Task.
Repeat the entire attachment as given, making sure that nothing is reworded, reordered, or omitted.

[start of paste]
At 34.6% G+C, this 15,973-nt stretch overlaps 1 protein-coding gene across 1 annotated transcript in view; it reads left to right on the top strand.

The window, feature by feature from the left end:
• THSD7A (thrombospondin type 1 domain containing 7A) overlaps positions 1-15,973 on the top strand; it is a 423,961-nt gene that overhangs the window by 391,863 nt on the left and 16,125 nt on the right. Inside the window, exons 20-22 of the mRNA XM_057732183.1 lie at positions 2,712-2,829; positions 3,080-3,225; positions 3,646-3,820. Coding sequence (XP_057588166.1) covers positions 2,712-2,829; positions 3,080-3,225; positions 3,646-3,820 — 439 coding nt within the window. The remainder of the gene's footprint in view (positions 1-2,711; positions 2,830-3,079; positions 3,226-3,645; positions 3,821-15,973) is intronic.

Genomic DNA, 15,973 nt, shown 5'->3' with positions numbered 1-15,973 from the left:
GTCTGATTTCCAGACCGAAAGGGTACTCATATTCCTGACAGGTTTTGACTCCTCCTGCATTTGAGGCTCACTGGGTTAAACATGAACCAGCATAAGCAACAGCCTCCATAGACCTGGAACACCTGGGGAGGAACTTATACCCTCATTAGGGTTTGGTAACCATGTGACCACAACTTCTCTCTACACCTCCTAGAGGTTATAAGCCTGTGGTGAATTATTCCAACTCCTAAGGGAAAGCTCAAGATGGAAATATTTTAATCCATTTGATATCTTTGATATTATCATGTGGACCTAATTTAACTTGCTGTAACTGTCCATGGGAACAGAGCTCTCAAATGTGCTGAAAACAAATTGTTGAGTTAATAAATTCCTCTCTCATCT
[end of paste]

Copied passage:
At 34.6% G+C, this 15,973-nt stretch overlaps 1 protein-coding gene across 1 annotated transcript in view; it reads left to right on the top strand.

The window, feature by feature from the left end:
• THSD7A (thrombospondin type 1 domain containing 7A) overlaps positions 1-15,973 on the top strand; it is a 423,961-nt gene that overhangs the window by 391,863 nt on the left and 16,125 nt on the right. Inside the window, exons 20-22 of the mRNA XM_057732183.1 lie at positions 2,712-2,829; positions 3,080-3,225; positions 3,646-3,820. Coding sequence (XP_057588166.1) covers positions 2,712-2,829; positions 3,080-3,225; positions 3,646-3,820 — 439 coding nt within the window. The remainder of the gene's footprint in view (positions 1-2,711; positions 2,830-3,079; positions 3,226-3,645; positions 3,821-15,973) is intronic.

Genomic DNA, 15,973 nt, shown 5'->3' with positions numbered 1-15,973 from the left:
GTCTGATTTCCAGACCGAAAGGGTACTCATATTCCTGACAGGTTTTGACTCCTCCTGCATTTGAGGCTCACTGGGTTAAACATGAACCAGCATAAGCAACAGCCTCCATAGACCTGGAACACCTGGGGAGGAACTTATACCCTCATTAGGGTTTGGTAACCATGTGACCACAACTTCTCTCTACACCTCCTAGAGGTTATAAGCCTGTGGTGAATTATTCCAACTCCTAAGGGAAAGCTCAAGATGGAAATATTTTAATCCATTTGATATCTTTGATATTATCATGTGGACCTAATTTAACTTGCTGTAACTGTCCATGGGAACAGAGCTCTCAAATGTGCTGAAAACAAATTGTTGAGTTAATAAATTCCTCTCTCATCT